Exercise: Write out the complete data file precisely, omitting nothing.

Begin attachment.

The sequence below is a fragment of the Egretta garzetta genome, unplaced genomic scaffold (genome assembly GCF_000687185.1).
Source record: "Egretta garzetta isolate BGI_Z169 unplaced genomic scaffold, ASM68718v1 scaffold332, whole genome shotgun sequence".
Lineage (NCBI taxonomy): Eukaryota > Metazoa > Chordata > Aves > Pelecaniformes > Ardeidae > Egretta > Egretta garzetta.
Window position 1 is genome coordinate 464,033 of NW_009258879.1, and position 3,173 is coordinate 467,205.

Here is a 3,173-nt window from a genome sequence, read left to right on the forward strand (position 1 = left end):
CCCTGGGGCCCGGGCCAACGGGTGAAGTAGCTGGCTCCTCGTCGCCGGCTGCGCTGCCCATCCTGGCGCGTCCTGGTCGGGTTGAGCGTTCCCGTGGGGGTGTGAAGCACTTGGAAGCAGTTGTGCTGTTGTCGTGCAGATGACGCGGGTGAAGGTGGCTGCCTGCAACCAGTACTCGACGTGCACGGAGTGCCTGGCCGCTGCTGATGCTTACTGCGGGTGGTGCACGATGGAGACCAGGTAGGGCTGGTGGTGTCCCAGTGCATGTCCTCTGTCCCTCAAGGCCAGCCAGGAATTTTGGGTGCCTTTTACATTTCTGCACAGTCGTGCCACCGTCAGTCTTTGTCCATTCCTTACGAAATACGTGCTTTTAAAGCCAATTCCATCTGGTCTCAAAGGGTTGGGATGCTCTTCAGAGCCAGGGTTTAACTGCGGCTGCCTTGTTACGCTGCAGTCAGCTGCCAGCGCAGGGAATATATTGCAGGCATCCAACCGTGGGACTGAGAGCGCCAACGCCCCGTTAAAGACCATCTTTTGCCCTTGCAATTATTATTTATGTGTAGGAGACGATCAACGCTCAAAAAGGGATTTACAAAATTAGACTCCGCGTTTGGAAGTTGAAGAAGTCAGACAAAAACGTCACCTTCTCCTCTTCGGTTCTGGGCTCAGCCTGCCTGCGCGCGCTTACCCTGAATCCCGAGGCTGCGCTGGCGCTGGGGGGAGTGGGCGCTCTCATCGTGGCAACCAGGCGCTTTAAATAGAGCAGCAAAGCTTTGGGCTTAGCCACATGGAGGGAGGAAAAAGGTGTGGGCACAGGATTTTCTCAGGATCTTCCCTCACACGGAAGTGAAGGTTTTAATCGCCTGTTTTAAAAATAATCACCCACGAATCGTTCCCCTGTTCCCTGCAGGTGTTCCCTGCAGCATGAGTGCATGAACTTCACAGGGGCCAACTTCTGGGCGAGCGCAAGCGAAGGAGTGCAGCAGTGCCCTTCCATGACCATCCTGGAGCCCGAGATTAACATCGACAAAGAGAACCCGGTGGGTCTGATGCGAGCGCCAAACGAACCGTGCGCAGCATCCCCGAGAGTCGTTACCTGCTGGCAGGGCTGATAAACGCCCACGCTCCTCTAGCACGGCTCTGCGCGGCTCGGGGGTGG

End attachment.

The sequence below is a fragment of the Egretta garzetta genome, unplaced genomic scaffold (genome assembly GCF_000687185.1).
Source record: "Egretta garzetta isolate BGI_Z169 unplaced genomic scaffold, ASM68718v1 scaffold332, whole genome shotgun sequence".
Lineage (NCBI taxonomy): Eukaryota > Metazoa > Chordata > Aves > Pelecaniformes > Ardeidae > Egretta > Egretta garzetta.
Window position 1 is genome coordinate 464,033 of NW_009258879.1, and position 3,173 is coordinate 467,205.

Here is a 3,173-nt window from a genome sequence, read left to right on the forward strand (position 1 = left end):
CCCTGGGGCCCGGGCCAACGGGTGAAGTAGCTGGCTCCTCGTCGCCGGCTGCGCTGCCCATCCTGGCGCGTCCTGGTCGGGTTGAGCGTTCCCGTGGGGGTGTGAAGCACTTGGAAGCAGTTGTGCTGTTGTCGTGCAGATGACGCGGGTGAAGGTGGCTGCCTGCAACCAGTACTCGACGTGCACGGAGTGCCTGGCCGCTGCTGATGCTTACTGCGGGTGGTGCACGATGGAGACCAGGTAGGGCTGGTGGTGTCCCAGTGCATGTCCTCTGTCCCTCAAGGCCAGCCAGGAATTTTGGGTGCCTTTTACATTTCTGCACAGTCGTGCCACCGTCAGTCTTTGTCCATTCCTTACGAAATACGTGCTTTTAAAGCCAATTCCATCTGGTCTCAAAGGGTTGGGATGCTCTTCAGAGCCAGGGTTTAACTGCGGCTGCCTTGTTACGCTGCAGTCAGCTGCCAGCGCAGGGAATATATTGCAGGCATCCAACCGTGGGACTGAGAGCGCCAACGCCCCGTTAAAGACCATCTTTTGCCCTTGCAATTATTATTTATGTGTAGGAGACGATCAACGCTCAAAAAGGGATTTACAAAATTAGACTCCGCGTTTGGAAGTTGAAGAAGTCAGACAAAAACGTCACCTTCTCCTCTTCGGTTCTGGGCTCAGCCTGCCTGCGCGCGCTTACCCTGAATCCCGAGGCTGCGCTGGCGCTGGGGGGAGTGGGCGCTCTCATCGTGGCAACCAGGCGCTTTAAATAGAGCAGCAAAGCTTTGGGCTTAGCCACATGGAGGGAGGAAAAAGGTGTGGGCACAGGATTTTCTCAGGATCTTCCCTCACACGGAAGTGAAGGTTTTAATCGCCTGTTTTAAAAATAATCACCCACGAATCGTTCCCCTGTTCCCTGCAGGTGTTCCCTGCAGCATGAGTGCATGAACTTCACAGGGGCCAACTTCTGGGCGAGCGCAAGCGAAGGAGTGCAGCAGTGCCCTTCCATGACCATCCTGGAGCCCGAGATTAACATCGACAAAGAGAACCCGGTGGGTCTGATGCGAGCGCCAAACGAACCGTGCGCAGCATCCCCGAGAGTCGTTACCTGCTGGCAGGGCTGATAAACGCCCACGCTCCTCTAGCACGGCTCTGCGCGGCTCGGGGGTGG